Julia Wertz‘s I Saw You…Comics Inspired by Real Life Missed Connections is at once an anthology of work by top contemporary comics artists and an enticing overview of the voyeurism that has crawled into our everyday lives. The book features comics inspired by anonymous posts from Craigslist’s Missed Connections section, compiled into a mosaic of perverted romanticism and all-too-public heartache. Wertz recently chatted with Boldtype’s Chelsea Bauch about the gift of procrastination, online honesty, and the fine line between romance and creepiness.
Boldtype: Where did the idea for I Saw You, as a basic concept and as a comics project, come from?
Julia Wertz: From procrastination. I was searching for a job on Craigslist, and I was wasting time by looking at apartments and houses in cities I don’t live in, as well as the Missed Connection ads. As a cartoonist, it was just natural to want to put the two together, but I didn’t want to do a whole book of them myself, so I gathered other cartoonists, and hence, an anthology was born.
BT: How did you go about selling the book?
JW: At first it was just a zine. I never meant for it to be anything more than that, but it’s “high concept” — which means the initial blog calling for other submissions got a lot of links, and someone in the publishing industry saw it and contacted me. I sent them some zines, and from there it got turned into a book.
BT: Had you been a voyeuristic reader of Craigslist’s Missed Connections section beforehand?
JW: No, and I’m not today either. It was just a fun side project from my own autobiographical comic The Fart Party, which is collected and published by Atomic Books and runs online twice a week. I think Missed Connection ads are actually pretty lame.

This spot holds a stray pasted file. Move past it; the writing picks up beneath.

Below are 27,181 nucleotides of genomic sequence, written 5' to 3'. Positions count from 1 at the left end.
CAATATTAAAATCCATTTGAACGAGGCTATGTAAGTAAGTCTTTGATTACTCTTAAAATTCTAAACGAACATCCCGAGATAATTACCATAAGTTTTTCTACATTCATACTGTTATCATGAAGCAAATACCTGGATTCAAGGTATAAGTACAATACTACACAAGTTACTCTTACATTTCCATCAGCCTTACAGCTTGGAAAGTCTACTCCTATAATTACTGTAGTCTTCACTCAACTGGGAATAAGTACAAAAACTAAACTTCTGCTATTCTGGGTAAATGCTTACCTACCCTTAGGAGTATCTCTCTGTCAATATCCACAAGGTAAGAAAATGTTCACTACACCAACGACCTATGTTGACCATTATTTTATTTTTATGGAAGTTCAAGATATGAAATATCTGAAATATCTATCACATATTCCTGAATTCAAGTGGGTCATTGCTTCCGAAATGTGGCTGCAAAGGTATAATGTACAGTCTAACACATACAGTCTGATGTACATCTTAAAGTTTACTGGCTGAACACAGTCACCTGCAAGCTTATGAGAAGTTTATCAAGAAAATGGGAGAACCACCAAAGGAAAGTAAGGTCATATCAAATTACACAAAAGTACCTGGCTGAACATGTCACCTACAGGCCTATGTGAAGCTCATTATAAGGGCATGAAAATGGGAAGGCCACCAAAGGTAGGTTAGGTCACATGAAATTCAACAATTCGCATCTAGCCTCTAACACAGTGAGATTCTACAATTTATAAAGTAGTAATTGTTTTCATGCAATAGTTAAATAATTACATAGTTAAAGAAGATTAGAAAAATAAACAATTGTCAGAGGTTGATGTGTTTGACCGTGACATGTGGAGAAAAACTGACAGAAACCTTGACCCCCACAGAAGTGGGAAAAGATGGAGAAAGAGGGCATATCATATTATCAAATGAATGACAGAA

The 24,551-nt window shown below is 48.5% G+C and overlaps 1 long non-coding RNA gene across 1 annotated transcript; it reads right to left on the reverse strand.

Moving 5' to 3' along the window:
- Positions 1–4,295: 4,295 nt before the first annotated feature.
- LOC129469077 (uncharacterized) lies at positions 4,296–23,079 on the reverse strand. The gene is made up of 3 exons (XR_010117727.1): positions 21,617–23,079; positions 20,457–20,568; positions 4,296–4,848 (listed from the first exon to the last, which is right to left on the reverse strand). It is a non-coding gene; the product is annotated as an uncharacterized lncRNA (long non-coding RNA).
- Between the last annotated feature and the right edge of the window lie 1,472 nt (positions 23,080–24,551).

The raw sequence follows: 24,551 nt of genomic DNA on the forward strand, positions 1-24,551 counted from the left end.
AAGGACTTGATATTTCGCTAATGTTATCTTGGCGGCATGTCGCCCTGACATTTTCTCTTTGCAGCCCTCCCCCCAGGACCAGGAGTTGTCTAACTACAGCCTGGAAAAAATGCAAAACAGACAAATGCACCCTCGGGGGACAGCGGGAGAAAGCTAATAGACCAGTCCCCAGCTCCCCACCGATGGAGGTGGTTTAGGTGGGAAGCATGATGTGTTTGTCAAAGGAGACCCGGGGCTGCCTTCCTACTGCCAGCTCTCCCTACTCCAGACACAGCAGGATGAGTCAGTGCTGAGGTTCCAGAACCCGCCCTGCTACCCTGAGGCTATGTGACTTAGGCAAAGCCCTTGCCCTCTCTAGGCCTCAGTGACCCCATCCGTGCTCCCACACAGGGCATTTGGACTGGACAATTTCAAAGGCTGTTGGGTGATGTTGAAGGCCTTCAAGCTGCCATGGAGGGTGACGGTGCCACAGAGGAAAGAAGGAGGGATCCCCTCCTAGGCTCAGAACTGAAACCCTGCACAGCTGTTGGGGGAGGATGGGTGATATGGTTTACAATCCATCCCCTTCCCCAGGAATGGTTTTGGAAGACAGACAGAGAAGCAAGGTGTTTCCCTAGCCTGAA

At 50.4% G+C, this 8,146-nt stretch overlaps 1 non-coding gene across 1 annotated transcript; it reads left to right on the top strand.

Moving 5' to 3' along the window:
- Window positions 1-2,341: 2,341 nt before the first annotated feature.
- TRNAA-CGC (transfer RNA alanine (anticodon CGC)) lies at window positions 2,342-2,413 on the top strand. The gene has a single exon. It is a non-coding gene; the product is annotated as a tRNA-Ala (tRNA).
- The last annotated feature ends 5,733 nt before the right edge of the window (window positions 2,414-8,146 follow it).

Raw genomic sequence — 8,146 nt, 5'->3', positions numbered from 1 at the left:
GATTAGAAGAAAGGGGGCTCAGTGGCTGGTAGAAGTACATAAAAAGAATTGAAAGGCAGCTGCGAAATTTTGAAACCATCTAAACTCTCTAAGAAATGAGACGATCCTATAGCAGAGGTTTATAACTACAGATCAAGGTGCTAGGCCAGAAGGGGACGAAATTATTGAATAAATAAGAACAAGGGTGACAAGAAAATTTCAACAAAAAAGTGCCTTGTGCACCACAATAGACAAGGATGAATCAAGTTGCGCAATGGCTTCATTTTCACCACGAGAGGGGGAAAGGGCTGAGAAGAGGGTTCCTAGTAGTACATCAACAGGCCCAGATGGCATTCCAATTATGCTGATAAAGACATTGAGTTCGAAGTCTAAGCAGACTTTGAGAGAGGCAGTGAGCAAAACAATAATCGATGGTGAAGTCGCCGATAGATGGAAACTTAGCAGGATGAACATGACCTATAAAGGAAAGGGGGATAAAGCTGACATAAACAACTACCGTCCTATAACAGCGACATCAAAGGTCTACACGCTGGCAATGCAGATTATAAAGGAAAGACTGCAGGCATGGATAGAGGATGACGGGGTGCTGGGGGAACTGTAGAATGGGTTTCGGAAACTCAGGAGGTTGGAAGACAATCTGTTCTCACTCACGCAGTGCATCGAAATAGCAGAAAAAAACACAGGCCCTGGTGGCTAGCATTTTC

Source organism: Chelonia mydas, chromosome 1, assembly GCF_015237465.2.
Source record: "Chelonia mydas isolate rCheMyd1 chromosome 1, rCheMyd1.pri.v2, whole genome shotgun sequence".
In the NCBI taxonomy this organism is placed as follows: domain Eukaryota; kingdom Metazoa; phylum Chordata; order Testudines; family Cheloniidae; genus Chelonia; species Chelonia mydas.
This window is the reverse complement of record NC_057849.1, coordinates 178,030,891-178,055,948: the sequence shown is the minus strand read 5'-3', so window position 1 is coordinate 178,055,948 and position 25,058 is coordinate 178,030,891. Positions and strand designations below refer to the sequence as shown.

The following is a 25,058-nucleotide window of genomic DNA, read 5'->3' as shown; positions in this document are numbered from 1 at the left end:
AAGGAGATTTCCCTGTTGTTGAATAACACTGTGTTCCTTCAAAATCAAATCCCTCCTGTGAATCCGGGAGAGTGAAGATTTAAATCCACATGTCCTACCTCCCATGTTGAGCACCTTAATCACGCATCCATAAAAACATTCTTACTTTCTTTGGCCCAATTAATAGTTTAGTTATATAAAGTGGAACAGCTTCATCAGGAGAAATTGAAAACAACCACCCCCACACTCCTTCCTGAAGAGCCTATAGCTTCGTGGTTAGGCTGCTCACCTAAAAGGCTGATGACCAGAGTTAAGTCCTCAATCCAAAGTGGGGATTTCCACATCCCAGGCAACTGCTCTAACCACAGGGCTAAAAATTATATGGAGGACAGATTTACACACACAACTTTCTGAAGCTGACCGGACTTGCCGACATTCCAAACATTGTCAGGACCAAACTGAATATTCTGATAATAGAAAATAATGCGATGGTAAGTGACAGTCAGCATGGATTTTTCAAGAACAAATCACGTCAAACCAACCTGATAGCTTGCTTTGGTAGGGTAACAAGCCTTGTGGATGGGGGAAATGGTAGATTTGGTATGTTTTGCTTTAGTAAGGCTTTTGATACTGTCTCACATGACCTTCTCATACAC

BT: There’s a huge audience of people who read the section for fun or vicarious amusement — what do you think is the allure then?
JW: It’s kind of like peeking in someone’s pathetic diary. And everyone not-so-secretly hopes they’ll see one posted for them, I guess.
Click on the images above to view at full size.
BT: How do you think message boards have changed the way we interact with strangers, especially romantically?
JW: People feel less inhibited, so they’re more likely to be honest — or they’re more likely to lie. It’s easy to embellish or to censor yourself online, creating an online persona that’s different from real life, so it’s probably more deceptive than honest. I’m not sure about the romantic aspect though; it’s not an outlet I’ve forayed into.
BT: What was it like to edit a collection of other peoples’ comics, rather than just your own?
JW: It’s frustrating and time consuming, and I will never do it again.
BT: How did you solicit submissions? Did you reach out to specific artists that you like?
JW: I handpicked about half of the artists, and the rest were open call. I wanted the book to have a lot of variety, and not just be my specific choices.
BT: The last panel of the book reads: “It’s a fine line between ‘hopeless romantic’ and ‘creepy'” — what do you think differentiates one from the other?
JW: Most advances made by strangers in public situations like that are unwanted. Most people know this; however, there are some people who are completely oblivious to it, and think that just because they made eye contact with someone or thought a stranger was attractive justifies an advance, whether in person or online. The vast majority of those are just creepy.